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caption: The sun sets on downtown Seattle on Thursday, May 7, 2020.
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The sun sets on downtown Seattle on Thursday, May 7, 2020.
Credit: KUOW Photo/Megan Farmer

One year into the pandemic, how will downtown Seattle thrive again?

Over the last year, the pandemic has taken a major toll on downtown Seattle's business community. Even with more vaccines on the horizon, the future of downtown Seattle remains uncertain.

Jon Scholes is President of the Downtown Seattle Association. He spoke with KUOW’S Kim Malcolm about how downtown can recover from the pandemic, and what needs to be reimagined to bring people back.

I remember talking with you soon after the pandemic started, and you described looking out of your window and seeing hardly anybody on the street. What are you seeing today?

Jon Scholes: We have more activity than that now. Some office workers are back, and of course essential workers. There are things that are open today that were not open a month ago, museums like the Seattle Art Museum and Wing Luke. The Pike Place Market has been just a great bright spot through all of this. They've never closed, and they've had to adjust plenty. So, that's a note of activity, with a lot of tourists there. But it’s been mostly locals that are coming from other neighborhoods in Seattle. There's activity downtown, but we sure want more.

The pandemic did take a major toll on downtown businesses. Can you give us a nutshell of just what happened over the last year?

Scholes: We all know that downtown areas are all about bringing people together. And then there’s a pandemic and we're all told to stay apart and for good reason. So this pandemic has had a disproportionate impact on urban areas in our country and downtown Seattle. So we've had 160 small businesses that have permanently closed, those are restaurants and retailers. Office occupancy has been, below 20% over the last couple of months of folks who have been showing up a few days in their office during the week. Hotel occupancy is still hovering at 20% or below in some weeks. And our major venues: arts, culture, performance, live music -- have been shuttered for the most part, throughout this period. So this has been devastating economically, to our downtown and to downtowns across the country. Because when you're all about bringing people together, a pandemic has a significant impact on how you function. And that's what we've seen.

We haven't turned a corner quite yet. But it does seem that most adults who want a vaccine will be able to get one in the next few months. What could that mean for the future of downtown?

Scholes: It really is a game-changer. It's going to allow office workers to return at some level, and we're talking to employers and companies that are making those plans now. And it's going to allow for leisure travel to resume at higher levels throughout our country. Seattle can compete really well for the domestic leisure travel business, which we believe is going to be the first type of travel to return, likely before business travel and likely before international travel. People are dying to get out. We want them to come to Seattle. And the Seattleite that hasn't been downtown in the last year, we want to invite them back. There's plenty that is open today and more to come.

Some folks are speculating that this pandemic has forever changed the nature of work and that many employees may simply work from home indefinitely, which could mean way fewer people shopping and dining downtown. Are you worried about that potential shift?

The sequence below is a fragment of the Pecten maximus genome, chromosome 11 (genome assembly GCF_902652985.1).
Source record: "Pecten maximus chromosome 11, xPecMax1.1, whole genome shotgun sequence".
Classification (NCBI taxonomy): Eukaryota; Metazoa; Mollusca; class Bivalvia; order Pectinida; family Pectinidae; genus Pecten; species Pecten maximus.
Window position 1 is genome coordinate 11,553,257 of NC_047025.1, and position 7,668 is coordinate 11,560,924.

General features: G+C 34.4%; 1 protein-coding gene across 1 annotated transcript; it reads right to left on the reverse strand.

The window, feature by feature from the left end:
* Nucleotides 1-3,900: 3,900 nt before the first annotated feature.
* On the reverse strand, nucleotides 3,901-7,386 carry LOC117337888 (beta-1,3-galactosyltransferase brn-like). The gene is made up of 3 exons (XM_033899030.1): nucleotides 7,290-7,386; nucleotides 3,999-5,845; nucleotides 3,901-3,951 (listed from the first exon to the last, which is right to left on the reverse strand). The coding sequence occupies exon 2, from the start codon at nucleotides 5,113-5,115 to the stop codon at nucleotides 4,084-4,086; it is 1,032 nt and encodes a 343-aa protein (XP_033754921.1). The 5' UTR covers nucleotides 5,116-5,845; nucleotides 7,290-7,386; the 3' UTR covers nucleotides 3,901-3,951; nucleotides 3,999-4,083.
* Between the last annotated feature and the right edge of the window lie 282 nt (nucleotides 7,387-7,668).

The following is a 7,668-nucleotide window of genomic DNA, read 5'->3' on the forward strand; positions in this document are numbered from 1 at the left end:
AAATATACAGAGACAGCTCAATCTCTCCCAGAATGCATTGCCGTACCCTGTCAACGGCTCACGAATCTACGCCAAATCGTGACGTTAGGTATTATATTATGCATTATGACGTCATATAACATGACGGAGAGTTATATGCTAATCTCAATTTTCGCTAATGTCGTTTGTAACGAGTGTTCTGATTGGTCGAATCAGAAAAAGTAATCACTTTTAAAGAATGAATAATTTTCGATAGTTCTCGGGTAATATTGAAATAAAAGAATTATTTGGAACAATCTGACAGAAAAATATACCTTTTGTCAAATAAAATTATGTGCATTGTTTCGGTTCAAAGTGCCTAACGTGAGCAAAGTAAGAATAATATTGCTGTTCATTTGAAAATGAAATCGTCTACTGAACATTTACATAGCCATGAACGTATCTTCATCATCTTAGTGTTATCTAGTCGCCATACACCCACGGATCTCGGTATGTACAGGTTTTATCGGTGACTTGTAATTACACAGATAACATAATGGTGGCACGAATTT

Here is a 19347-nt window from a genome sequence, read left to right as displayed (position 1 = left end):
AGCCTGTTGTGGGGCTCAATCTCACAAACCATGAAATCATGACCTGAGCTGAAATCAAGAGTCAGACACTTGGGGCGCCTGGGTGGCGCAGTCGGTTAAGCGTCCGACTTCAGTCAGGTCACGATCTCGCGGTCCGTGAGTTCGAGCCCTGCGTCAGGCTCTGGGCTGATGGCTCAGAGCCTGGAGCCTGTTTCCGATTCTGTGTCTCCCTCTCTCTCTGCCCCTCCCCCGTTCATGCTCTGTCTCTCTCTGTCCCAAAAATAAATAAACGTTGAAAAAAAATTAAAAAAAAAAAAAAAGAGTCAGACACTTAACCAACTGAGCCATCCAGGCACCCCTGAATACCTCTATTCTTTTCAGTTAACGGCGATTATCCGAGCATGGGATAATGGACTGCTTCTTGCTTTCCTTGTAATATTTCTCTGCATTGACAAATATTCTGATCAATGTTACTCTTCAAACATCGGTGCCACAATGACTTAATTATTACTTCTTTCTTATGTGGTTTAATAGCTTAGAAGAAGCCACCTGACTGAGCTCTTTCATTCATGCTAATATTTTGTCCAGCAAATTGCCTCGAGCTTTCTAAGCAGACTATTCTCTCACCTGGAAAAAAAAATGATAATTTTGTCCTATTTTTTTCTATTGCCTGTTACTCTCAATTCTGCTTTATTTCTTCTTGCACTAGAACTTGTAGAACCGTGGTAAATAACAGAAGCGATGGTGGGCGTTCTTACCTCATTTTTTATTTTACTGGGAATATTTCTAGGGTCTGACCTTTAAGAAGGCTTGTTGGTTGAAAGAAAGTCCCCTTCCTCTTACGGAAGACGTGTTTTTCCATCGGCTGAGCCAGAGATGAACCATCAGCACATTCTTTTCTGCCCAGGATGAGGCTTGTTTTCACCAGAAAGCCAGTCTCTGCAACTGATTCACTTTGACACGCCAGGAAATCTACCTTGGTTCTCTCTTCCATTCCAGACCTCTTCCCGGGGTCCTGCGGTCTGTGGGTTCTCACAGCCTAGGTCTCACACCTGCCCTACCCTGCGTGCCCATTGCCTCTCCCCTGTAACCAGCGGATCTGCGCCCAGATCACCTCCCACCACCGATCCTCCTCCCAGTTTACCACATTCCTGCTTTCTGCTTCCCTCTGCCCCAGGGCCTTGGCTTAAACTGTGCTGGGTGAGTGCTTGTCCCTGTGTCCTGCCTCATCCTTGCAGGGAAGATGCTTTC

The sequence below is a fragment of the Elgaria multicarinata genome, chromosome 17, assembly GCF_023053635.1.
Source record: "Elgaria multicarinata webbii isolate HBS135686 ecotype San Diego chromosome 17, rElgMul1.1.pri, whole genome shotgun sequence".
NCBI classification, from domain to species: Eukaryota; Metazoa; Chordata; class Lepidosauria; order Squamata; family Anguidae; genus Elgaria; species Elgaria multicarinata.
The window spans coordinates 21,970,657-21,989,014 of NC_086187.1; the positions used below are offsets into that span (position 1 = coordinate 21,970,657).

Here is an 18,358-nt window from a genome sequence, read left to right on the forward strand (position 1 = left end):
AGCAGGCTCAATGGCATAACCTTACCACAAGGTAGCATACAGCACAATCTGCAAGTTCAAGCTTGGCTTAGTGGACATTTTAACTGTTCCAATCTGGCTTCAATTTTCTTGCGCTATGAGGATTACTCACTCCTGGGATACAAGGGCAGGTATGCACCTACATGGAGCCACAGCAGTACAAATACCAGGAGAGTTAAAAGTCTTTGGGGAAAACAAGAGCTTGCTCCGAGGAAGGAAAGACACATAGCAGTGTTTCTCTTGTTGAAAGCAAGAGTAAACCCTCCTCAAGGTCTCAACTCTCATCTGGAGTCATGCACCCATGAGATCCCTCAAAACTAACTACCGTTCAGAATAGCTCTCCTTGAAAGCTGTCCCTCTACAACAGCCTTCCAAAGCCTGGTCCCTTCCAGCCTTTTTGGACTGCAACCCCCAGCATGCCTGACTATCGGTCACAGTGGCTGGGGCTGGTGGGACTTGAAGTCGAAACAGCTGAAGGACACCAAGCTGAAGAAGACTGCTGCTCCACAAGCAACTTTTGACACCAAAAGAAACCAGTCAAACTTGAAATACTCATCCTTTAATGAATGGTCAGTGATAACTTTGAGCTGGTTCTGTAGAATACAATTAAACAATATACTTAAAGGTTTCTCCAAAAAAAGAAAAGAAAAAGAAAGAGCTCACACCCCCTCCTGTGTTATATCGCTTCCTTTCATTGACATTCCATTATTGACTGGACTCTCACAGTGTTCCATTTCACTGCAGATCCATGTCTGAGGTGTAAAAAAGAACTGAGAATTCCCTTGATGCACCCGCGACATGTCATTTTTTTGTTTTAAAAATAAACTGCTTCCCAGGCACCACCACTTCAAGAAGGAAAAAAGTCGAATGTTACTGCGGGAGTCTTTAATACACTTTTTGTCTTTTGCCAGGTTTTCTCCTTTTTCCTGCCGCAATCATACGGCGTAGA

Scholes: I do believe the office (and work) gets recalibrated. But the office isn't going away by any means. But does it mean that some folks might work from home one or two days a week? That's generally what research and surveys, both in our own community and around the country are saying. So downtown offices still have an important role to play when it comes to work and collaboration, and shaping an organization's culture. But I do think it gets recalibrated, no doubt.

If you've got fewer workers around, who else could be drawn down to the core to make up for the flow of energy that used to be there?

Scholes: We’re still investing record levels in housing in downtown. More than 7,000 units of housing are currently under construction. We're connecting our city to downtown in ways that are going to allow people to take a train from Northgate in just a few months. So there are new ways to get downtown. And then we're investing in generational infrastructure projects like the waterfront park and a great new arena at Seattle Center. So, there's going to be new things to see and experience downtown that weren't there prior to this pandemic. And there are going to be lots of new businesses that come into spaces that were vacated by businesses that had to close through this pandemic. We want to celebrate those in addition to everybody that made it through this pandemic, and that's able to reopen.

Is there a scenario where you might see that the downtown doesn't recover? And what would that look like? And what would that mean?

Scholes: There’s a lot at risk here. And I don't think we can take anything for granted. Every great city has a great downtown. I haven't been to a great city without a thriving urban core. Here in Seattle, we've made a big bet on a healthy, thriving downtown. We've passed many levies to invest in families and education, universal pre-K, low-income housing, and a great park system that is betting on a healthy, economically vital downtown. So we have a lot at stake on what happens on these three square miles of land for the entire city and really the entire region. So, we've got to get this right and we can't take anything for granted.

Listen to the interview by clicking the play button above.

This interview has been edited for clarity.